Today I want to restart the series of German words that are theoretical or are applicable to intellectual history. As human beings, we think in words, so of course, it is not to hard to see how language is, hopefully without too much exaggeration, ‘everything.’ The German language is ‘over built’ in that it can be accused of over-defining ideas, emotions, notions, even whimsy into heavy-duty concepts (but this may be my slang-y Washingtonian up-bring and anglo-saxon academic training kicking in). Anyway.
Today’s word is Gegenbegriffe(geh-gen-be-griff (so I guess how it would be these letters would be pronounced in english, now that I look at it). It means ‘polar opposites.’
Gegenbegriffe is a useful tool in analyzing political ideas or vocabularies. But it can work will in any sort of discourse or line of argument. It reminds me of the idea of the “counter-factual” in that, by testing alternative ways of thinking about the original idea, you gain a different perspective about it. Let’s say you are investigating the conventions and vocabulary of political legitimation (so for example: pot should be legal because that’s what the drug dealers would want), then to use the idea of Gegenbegriffe you would also study the connections and vocabulary of political illegitimation (pot should be illegal because it turns you into a hippy). Already, we’ve learned a little something about both the arguments, and the value systems being deployed to back up the arguments.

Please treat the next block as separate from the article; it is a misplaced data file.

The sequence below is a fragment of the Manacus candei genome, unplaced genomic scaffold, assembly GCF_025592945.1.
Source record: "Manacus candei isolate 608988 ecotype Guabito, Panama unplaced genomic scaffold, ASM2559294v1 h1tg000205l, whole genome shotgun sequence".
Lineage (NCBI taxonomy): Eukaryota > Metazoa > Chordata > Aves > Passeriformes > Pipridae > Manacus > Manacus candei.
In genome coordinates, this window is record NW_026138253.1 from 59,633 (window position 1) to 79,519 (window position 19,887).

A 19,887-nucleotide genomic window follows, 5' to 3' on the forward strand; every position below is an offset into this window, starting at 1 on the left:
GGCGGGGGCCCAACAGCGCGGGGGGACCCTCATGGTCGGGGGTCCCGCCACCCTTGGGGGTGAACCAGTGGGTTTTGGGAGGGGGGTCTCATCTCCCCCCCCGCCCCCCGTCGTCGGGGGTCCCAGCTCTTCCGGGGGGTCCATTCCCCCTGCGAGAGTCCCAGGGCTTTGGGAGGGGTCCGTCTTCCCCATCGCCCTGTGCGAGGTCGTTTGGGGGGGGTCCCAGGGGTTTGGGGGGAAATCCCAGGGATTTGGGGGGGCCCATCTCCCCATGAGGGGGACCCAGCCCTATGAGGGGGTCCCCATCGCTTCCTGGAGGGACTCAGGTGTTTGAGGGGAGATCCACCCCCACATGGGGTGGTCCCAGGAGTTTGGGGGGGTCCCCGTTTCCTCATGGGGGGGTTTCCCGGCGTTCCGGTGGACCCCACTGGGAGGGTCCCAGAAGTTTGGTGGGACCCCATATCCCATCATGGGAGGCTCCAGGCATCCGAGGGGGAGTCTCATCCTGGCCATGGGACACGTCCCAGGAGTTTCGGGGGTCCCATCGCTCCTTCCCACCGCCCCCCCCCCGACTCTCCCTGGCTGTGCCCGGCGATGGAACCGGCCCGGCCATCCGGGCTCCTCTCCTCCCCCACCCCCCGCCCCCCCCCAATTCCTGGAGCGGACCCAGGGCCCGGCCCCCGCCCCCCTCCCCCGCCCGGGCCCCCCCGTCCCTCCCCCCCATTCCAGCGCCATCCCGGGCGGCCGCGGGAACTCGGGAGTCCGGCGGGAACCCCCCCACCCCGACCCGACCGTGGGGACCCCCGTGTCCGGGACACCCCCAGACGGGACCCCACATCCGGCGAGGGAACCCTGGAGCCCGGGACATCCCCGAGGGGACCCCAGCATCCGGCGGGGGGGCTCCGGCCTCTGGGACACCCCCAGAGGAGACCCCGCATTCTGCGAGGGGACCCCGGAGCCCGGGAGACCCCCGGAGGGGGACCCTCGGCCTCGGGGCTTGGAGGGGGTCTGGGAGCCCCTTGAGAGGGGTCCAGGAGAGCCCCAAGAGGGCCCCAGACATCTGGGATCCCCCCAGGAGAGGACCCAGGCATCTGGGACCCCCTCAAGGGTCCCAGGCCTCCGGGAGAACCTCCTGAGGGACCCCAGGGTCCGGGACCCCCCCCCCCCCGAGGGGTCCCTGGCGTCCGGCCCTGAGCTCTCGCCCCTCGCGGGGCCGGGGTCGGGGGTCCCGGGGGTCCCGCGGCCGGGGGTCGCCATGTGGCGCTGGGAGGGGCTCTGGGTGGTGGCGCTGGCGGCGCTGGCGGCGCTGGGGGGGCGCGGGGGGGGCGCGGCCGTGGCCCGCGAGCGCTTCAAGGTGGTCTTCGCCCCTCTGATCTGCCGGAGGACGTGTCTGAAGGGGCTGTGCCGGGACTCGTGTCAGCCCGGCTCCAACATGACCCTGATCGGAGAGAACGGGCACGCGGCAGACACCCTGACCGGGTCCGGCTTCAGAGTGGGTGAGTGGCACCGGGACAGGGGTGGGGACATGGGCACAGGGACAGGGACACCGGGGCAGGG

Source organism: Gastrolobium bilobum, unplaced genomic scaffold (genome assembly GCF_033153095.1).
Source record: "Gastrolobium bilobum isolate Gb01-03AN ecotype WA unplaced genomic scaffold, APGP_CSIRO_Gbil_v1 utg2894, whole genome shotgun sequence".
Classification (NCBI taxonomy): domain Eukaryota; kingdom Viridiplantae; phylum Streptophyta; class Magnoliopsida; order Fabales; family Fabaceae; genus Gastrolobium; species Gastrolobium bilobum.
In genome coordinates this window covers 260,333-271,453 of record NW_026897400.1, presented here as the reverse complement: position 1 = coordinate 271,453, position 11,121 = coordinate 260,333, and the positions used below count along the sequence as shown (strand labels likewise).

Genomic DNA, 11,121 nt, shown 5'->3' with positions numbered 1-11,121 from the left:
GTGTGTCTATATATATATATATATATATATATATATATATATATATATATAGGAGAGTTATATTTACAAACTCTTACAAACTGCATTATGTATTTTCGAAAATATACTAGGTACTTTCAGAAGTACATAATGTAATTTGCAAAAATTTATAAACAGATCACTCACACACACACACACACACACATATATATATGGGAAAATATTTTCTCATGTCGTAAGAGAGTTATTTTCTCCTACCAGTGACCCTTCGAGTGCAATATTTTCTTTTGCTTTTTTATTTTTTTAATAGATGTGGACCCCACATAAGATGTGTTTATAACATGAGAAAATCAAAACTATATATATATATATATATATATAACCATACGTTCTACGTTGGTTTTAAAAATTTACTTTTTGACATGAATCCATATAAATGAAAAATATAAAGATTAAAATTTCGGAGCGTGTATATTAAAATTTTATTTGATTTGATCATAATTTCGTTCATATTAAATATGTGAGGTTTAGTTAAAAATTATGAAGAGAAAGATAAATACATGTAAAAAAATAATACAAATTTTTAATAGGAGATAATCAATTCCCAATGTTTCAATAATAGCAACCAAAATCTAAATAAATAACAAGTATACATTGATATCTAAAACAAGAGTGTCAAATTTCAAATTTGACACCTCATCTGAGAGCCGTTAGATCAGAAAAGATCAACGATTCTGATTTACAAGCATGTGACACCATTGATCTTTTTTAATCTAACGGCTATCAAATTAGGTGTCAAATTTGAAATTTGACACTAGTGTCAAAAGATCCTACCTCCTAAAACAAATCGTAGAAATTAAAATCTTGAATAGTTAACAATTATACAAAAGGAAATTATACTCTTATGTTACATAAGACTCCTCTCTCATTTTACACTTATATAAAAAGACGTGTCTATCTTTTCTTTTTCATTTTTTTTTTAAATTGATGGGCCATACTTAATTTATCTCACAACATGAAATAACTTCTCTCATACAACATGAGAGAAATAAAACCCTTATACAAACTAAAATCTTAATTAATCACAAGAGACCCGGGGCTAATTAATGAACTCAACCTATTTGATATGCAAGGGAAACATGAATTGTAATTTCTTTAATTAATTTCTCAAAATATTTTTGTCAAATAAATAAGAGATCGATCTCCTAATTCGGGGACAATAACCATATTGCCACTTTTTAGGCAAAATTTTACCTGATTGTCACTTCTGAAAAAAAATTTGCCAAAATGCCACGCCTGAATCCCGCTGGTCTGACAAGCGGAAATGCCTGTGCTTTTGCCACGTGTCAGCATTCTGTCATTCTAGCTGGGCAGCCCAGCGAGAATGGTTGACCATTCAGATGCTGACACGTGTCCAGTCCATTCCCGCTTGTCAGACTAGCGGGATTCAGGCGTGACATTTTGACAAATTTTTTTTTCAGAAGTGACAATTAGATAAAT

As Heidegger and Wittgenstein both figured out; language is a weapon and a tool.